For us here at CIMGF, legitimate content exists in the form of blog posts that we believe will help our readers become better developers or that will teach them how to do something that will improve their effectiveness. Often, when I perform some web search to see how to do something, there will be a hit on the first page that links back here to CIMGF. Now, of course, my response is often, “oh, I guess I’ve done this before.” In fact, one of the early reasons I started blogging was as a way to keep a journal of the things I was learning. Apparently, these “journal entries” are helpful to other people as well–so people link back to our blog posts and Google therefore considers us an expert site, which is critical for obtaining higher page rank.
Is SEO Real?
If someone says, “I’m an SEO”, run for the hills. I just want to ask, is that like a CEO? Presumably it means “Search Engine Optimize(r)”, I guess. Is it some sort of real position or job title? Or did you make that up in the hopes you could fool someone into using your… ahem… service? These people are just wanting to take your money and promising something in return that they can’t actually provide. SEO is not a bad word or a bad thing, but because there are these Internet hipsters out there who make promises they can’t keep, it’s gotten a bad reputation. As I said earlier, it’s all about your content. You want to drive traffic to your site not because you have something to sell, but because you have something beneficial and helpful to say. If you pursue SEO, which admittedly is a dumb name that won’t evolve, you have to think of it the way a search engine company thinks of it. Here’s what I mean.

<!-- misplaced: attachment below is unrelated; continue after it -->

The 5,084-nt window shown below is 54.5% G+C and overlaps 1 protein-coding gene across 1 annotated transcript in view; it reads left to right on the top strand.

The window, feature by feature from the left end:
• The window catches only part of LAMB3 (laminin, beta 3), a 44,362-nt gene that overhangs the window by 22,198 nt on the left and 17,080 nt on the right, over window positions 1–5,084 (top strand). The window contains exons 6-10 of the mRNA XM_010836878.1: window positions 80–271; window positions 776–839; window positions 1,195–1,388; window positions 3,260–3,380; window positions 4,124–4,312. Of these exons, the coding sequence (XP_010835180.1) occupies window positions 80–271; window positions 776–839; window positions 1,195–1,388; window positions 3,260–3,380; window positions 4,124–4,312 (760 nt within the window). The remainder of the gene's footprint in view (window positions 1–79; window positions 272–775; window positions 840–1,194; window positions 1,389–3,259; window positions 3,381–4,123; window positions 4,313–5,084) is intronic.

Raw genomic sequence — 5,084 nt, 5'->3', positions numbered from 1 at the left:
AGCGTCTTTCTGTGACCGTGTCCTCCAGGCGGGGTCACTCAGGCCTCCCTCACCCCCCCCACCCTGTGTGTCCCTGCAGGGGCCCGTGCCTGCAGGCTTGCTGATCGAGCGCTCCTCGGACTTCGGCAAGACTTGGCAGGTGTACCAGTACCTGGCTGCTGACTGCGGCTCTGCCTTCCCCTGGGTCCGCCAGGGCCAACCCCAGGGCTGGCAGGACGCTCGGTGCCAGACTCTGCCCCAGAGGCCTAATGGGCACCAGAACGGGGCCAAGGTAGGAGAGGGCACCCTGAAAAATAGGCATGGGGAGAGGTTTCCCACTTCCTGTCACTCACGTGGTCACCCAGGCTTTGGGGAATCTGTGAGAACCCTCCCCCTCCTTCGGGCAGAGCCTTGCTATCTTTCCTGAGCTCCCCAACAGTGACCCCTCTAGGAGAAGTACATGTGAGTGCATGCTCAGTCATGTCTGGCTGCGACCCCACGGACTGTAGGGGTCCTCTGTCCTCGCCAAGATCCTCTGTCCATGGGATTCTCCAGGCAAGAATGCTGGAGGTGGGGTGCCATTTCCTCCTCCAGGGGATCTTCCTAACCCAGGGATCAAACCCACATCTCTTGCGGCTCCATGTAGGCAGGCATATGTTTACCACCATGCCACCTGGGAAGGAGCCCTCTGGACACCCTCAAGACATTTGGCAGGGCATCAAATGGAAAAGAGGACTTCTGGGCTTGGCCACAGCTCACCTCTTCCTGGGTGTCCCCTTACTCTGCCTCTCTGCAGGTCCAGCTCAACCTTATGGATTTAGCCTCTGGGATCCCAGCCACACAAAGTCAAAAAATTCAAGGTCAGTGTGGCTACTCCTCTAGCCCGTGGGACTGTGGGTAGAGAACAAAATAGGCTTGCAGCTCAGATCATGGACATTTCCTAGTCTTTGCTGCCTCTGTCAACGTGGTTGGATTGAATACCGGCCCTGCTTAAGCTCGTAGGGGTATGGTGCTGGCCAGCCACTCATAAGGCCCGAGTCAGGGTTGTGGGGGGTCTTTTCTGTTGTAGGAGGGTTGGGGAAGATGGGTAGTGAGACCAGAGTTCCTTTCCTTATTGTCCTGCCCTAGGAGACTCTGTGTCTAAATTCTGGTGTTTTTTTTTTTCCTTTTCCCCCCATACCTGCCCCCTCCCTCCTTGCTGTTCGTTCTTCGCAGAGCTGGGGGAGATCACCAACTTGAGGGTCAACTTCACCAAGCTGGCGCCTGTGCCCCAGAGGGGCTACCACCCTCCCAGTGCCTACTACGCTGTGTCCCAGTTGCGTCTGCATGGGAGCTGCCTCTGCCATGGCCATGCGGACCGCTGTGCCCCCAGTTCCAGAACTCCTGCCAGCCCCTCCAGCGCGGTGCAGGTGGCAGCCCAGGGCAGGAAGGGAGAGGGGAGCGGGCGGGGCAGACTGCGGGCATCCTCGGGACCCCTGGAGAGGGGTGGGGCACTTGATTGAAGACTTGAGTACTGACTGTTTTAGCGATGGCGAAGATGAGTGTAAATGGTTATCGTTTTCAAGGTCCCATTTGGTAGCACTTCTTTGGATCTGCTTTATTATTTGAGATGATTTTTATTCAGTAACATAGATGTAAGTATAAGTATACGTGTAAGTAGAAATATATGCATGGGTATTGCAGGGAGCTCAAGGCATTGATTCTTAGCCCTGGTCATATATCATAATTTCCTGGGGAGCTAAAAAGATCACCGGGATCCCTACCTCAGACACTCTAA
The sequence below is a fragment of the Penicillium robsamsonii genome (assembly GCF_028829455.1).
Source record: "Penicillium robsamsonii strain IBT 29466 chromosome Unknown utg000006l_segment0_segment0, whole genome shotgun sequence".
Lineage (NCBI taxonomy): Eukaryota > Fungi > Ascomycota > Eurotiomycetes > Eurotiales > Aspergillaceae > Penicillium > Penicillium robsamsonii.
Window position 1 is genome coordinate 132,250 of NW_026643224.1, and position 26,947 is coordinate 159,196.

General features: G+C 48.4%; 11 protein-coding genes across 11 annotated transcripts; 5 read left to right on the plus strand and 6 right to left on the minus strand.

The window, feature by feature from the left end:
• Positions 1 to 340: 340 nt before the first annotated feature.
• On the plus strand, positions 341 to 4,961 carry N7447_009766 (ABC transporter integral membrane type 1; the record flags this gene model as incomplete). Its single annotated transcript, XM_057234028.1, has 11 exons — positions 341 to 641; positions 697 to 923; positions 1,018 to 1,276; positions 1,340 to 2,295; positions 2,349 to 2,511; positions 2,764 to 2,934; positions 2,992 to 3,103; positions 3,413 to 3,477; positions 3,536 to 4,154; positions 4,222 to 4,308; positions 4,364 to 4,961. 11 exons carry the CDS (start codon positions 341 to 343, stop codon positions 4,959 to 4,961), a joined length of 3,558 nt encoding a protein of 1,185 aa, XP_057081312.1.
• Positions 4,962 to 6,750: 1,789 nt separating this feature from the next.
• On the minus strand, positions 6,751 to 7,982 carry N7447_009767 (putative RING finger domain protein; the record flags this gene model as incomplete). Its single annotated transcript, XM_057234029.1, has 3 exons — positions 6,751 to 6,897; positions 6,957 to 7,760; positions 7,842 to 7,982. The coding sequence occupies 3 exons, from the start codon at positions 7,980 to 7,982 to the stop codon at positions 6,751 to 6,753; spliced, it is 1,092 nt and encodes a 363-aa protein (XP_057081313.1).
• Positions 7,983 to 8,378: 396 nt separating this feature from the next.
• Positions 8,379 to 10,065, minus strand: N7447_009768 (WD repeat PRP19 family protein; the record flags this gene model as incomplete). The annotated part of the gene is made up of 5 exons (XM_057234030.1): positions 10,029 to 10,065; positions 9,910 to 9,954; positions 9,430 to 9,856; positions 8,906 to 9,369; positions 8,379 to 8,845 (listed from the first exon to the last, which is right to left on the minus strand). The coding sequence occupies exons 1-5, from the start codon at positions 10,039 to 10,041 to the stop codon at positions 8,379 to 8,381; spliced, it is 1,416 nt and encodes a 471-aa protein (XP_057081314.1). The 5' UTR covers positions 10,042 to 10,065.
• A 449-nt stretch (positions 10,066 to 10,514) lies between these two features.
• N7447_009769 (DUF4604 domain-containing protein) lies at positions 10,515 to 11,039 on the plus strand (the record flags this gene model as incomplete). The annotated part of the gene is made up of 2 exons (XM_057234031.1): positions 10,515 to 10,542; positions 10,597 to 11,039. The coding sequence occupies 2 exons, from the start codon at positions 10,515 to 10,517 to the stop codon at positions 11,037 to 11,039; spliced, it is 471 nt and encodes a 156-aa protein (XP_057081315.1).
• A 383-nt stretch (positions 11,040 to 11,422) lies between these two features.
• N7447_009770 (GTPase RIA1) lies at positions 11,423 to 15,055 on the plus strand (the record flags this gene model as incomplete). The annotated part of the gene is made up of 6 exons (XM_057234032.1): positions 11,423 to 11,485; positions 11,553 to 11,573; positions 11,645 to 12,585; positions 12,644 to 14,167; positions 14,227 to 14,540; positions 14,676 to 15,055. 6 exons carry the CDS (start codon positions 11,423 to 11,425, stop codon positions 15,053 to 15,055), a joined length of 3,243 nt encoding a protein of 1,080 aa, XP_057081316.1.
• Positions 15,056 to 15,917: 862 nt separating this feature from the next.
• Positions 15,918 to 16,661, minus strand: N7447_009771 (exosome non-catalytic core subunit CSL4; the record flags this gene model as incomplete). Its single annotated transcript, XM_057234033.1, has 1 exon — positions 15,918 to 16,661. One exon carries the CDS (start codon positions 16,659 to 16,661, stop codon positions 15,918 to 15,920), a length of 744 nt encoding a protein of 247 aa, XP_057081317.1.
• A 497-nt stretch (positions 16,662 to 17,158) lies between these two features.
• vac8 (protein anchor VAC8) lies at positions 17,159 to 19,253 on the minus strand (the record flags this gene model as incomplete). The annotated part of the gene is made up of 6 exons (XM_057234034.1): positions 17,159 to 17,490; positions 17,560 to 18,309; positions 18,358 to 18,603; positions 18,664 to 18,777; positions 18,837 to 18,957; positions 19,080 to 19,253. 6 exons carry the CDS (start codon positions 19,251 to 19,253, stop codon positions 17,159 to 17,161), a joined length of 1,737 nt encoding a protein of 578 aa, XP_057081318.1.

If the hits Google returned for every search query led you to just the top bidder (and no I’m not referring to the paid links you see–I mean the real hits), how long would you continue using their search engine? If you looked up Peyton Manning on Google, for example, you are likely wanting information about his career stats or the latest news about the star Broncos quarterback. If the first page of hits Google returned were simply places where you could buy jerseys with his number on it, you’d be pretty irritated. That’s why content is king. Google needs their users to be able to find the most relevant links. Relevant means simply that it’s meaningful to you. If they show you what they want you to see, rather than what you actually want to see, you will go somewhere else quickly–end of discussion. In the end that is detrimental to their bottom line. They would be foolish not to build a system that helps realize the adage.
SEO is real, but it only helps site rank for real and actual content in your specific domain.
Niches Are Easy, Broad Topics Are Not